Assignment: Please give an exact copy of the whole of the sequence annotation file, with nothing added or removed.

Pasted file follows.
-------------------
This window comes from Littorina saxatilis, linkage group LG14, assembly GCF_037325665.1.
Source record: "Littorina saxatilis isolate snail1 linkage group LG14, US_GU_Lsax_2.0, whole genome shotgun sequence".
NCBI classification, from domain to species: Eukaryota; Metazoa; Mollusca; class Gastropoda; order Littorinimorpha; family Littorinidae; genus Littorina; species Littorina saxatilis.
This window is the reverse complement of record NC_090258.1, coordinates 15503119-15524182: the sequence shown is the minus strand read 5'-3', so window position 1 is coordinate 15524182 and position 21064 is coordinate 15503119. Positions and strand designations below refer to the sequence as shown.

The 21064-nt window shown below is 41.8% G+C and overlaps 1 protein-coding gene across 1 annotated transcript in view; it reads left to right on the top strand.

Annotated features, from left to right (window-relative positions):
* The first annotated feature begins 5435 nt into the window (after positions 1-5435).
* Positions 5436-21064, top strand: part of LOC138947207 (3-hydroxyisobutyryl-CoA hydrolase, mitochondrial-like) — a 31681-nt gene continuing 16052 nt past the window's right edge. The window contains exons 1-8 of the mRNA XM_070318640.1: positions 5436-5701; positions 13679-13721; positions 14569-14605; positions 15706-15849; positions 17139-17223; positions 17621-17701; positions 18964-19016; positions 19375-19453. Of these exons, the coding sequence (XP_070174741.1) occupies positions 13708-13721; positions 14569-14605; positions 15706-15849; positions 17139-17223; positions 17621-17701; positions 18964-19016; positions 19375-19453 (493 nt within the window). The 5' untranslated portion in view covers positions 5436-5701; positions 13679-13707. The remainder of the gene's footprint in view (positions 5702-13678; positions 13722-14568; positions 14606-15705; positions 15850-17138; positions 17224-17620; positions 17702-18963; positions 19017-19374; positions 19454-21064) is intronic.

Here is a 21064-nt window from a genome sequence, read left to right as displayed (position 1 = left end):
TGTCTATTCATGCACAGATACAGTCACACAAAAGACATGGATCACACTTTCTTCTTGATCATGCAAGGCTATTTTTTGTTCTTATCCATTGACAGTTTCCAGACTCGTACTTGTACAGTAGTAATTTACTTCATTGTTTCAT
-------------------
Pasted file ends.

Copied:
This window comes from Littorina saxatilis, linkage group LG14, assembly GCF_037325665.1.
Source record: "Littorina saxatilis isolate snail1 linkage group LG14, US_GU_Lsax_2.0, whole genome shotgun sequence".
NCBI classification, from domain to species: Eukaryota; Metazoa; Mollusca; class Gastropoda; order Littorinimorpha; family Littorinidae; genus Littorina; species Littorina saxatilis.
This window is the reverse complement of record NC_090258.1, coordinates 15503119-15524182: the sequence shown is the minus strand read 5'-3', so window position 1 is coordinate 15524182 and position 21064 is coordinate 15503119. Positions and strand designations below refer to the sequence as shown.

The 21064-nt window shown below is 41.8% G+C and overlaps 1 protein-coding gene across 1 annotated transcript in view; it reads left to right on the top strand.

Annotated features, from left to right (window-relative positions):
* The first annotated feature begins 5435 nt into the window (after positions 1-5435).
* Positions 5436-21064, top strand: part of LOC138947207 (3-hydroxyisobutyryl-CoA hydrolase, mitochondrial-like) — a 31681-nt gene continuing 16052 nt past the window's right edge. The window contains exons 1-8 of the mRNA XM_070318640.1: positions 5436-5701; positions 13679-13721; positions 14569-14605; positions 15706-15849; positions 17139-17223; positions 17621-17701; positions 18964-19016; positions 19375-19453. Of these exons, the coding sequence (XP_070174741.1) occupies positions 13708-13721; positions 14569-14605; positions 15706-15849; positions 17139-17223; positions 17621-17701; positions 18964-19016; positions 19375-19453 (493 nt within the window). The 5' untranslated portion in view covers positions 5436-5701; positions 13679-13707. The remainder of the gene's footprint in view (positions 5702-13678; positions 13722-14568; positions 14606-15705; positions 15850-17138; positions 17224-17620; positions 17702-18963; positions 19017-19374; positions 19454-21064) is intronic.

Here is a 21064-nt window from a genome sequence, read left to right as displayed (position 1 = left end):
TGTCTATTCATGCACAGATACAGTCACACAAAAGACATGGATCACACTTTCTTCTTGATCATGCAAGGCTATTTTTTGTTCTTATCCATTGACAGTTTCCAGACTCGTACTTGTACAGTAGTAATTTACTTCATTGTTTCAT